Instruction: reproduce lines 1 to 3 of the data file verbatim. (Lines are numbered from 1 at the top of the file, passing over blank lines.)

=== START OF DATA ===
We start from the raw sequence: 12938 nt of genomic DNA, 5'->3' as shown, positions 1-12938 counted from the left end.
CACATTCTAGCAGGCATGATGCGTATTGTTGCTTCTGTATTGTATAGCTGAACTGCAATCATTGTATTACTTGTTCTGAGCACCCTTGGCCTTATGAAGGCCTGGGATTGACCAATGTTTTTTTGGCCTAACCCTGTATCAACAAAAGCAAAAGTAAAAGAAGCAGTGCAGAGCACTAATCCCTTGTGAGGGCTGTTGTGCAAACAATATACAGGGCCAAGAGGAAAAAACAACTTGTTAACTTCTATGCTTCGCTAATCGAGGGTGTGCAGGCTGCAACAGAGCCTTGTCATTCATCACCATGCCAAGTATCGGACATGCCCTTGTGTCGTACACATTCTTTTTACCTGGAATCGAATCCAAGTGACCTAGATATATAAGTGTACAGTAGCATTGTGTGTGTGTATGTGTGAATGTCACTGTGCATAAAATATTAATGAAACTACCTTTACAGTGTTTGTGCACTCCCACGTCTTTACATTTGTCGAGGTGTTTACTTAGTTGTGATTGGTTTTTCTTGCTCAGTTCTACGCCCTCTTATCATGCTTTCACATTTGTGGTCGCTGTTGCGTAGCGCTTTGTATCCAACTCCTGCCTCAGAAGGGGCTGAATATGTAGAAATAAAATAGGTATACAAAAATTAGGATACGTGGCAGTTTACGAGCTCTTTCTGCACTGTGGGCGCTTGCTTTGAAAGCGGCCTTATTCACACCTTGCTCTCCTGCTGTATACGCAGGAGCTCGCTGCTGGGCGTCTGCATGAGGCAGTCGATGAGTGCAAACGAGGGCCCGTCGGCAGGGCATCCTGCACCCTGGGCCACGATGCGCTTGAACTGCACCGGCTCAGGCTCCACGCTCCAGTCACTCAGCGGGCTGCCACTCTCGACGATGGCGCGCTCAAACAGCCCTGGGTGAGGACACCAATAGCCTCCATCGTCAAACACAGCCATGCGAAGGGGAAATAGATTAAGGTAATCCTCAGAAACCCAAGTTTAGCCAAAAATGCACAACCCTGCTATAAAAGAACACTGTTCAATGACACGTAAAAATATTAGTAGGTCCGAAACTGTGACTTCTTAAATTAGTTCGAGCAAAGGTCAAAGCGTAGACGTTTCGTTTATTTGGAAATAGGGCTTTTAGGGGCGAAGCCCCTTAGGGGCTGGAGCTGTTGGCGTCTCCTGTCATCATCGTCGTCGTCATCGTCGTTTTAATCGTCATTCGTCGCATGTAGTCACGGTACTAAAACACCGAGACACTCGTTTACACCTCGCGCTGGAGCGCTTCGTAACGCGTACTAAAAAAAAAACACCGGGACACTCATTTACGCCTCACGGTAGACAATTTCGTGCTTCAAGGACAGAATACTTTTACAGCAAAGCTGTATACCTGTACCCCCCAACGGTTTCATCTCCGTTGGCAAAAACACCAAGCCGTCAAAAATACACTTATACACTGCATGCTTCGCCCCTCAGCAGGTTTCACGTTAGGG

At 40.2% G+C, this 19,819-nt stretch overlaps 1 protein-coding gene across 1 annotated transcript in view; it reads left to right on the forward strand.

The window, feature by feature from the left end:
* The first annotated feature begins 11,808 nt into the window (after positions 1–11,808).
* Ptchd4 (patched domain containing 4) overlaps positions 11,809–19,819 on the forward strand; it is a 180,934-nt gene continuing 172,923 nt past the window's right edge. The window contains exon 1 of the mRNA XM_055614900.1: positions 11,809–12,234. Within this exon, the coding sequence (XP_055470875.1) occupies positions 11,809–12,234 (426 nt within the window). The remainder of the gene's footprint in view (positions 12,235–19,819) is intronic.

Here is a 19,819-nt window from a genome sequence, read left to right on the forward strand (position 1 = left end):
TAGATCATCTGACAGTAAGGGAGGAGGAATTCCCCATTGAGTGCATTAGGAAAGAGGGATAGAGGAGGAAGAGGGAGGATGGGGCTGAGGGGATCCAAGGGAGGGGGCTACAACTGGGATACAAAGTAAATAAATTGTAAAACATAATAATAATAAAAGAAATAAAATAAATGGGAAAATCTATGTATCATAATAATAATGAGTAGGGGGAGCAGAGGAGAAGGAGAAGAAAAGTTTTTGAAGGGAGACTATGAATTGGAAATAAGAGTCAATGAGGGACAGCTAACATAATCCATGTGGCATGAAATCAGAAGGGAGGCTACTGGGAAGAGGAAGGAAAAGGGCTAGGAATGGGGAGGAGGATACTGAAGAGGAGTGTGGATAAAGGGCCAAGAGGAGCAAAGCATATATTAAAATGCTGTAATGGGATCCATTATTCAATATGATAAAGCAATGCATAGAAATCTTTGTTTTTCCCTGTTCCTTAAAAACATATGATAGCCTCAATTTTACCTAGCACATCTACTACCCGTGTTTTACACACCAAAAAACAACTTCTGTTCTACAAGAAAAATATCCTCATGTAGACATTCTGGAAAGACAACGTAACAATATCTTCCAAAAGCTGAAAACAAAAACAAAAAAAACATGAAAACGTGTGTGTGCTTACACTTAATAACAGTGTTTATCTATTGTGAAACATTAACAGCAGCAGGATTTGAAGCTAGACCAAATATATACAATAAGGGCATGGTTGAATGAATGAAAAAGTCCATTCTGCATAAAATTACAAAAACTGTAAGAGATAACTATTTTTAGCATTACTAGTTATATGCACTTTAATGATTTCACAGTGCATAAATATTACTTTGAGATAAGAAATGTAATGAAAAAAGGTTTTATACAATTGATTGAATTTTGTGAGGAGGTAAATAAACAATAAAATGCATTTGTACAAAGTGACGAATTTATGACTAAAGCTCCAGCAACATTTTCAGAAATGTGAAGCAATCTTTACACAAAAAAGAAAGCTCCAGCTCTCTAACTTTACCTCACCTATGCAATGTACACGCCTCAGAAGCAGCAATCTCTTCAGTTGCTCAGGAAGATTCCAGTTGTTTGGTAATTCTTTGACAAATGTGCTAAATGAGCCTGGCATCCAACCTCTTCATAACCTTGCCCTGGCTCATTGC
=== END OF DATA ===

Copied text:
We start from the raw sequence: 12938 nt of genomic DNA, 5'->3' as shown, positions 1-12938 counted from the left end.
CACATTCTAGCAGGCATGATGCGTATTGTTGCTTCTGTATTGTATAGCTGAACTGCAATCATTGTATTACTTGTTCTGAGCACCCTTGGCCTTATGAAGGCCTGGGATTGACCAATGTTTTTTTGGCCTAACCCTGTATCAACAAAAGCAAAAGTAAAAGAAGCAGTGCAGAGCACTAATCCCTTGTGAGGGCTGTTGTGCAAACAATATACAGGGCCAAGAGGAAAAAACAACTTGTTAACTTCTATGCTTCGCTAATCGAGGGTGTGCAGGCTGCAACAGAGCCTTGTCATTCATCACCATGCCAAGTATCGGACATGCCCTTGTGTCGTACACATTCTTTTTACCTGGAATCGAATCCAAGTGACCTAGATATATAAGTGTACAGTAGCATTGTGTGTGTGTATGTGTGAATGTCACTGTGCATAAAATATTAATGAAACTACCTTTACAGTGTTTGTGCACTCCCACGTCTTTACATTTGTCGAGGTGTTTACTTAGTTGTGATTGGTTTTTCTTGCTCAGTTCTACGCCCTCTTATCATGCTTTCACATTTGTGGTCGCTGTTGCGTAGCGCTTTGTATCCAACTCCTGCCTCAGAAGGGGCTGAATATGTAGAAATAAAATAGGTATACAAAAATTAGGATACGTGGCAGTTTACGAGCTCTTTCTGCACTGTGGGCGCTTGCTTTGAAAGCGGCCTTATTCACACCTTGCTCTCCTGCTGTATACGCAGGAGCTCGCTGCTGGGCGTCTGCATGAGGCAGTCGATGAGTGCAAACGAGGGCCCGTCGGCAGGGCATCCTGCACCCTGGGCCACGATGCGCTTGAACTGCACCGGCTCAGGCTCCACGCTCCAGTCACTCAGCGGGCTGCCACTCTCGACGATGGCGCGCTCAAACAGCCCTGGGTGAGGACACCAATAGCCTCCATCGTCAAACACAGCCATGCGAAGGGGAAATAGATTAAGGTAATCCTCAGAAACCCAAGTTTAGCCAAAAATGCACAACCCTGCTATAAAAGAACACTGTTCAATGACACGTAAAAATATTAGTAGGTCCGAAACTGTGACTTCTTAAATTAGTTCGAGCAAAGGTCAAAGCGTAGACGTTTCGTTTATTTGGAAATAGGGCTTTTAGGGGCGAAGCCCCTTAGGGGCTGGAGCTGTTGGCGTCTCCTGTCATCATCGTCGTCGTCATCGTCGTTTTAATCGTCATTCGTCGCATGTAGTCACGGTACTAAAACACCGAGACACTCGTTTACACCTCGCGCTGGAGCGCTTCGTAACGCGTACTAAAAAAAAAACACCGGGACACTCATTTACGCCTCACGGTAGACAATTTCGTGCTTCAAGGACAGAATACTTTTACAGCAAAGCTGTATACCTGTACCCCCCAACGGTTTCATCTCCGTTGGCAAAAACACCAAGCCGTCAAAAATACACTTATACACTGCATGCTTCGCCCCTCAGCAGGTTTCACGTTAGGG

At 40.2% G+C, this 19,819-nt stretch overlaps 1 protein-coding gene across 1 annotated transcript in view; it reads left to right on the forward strand.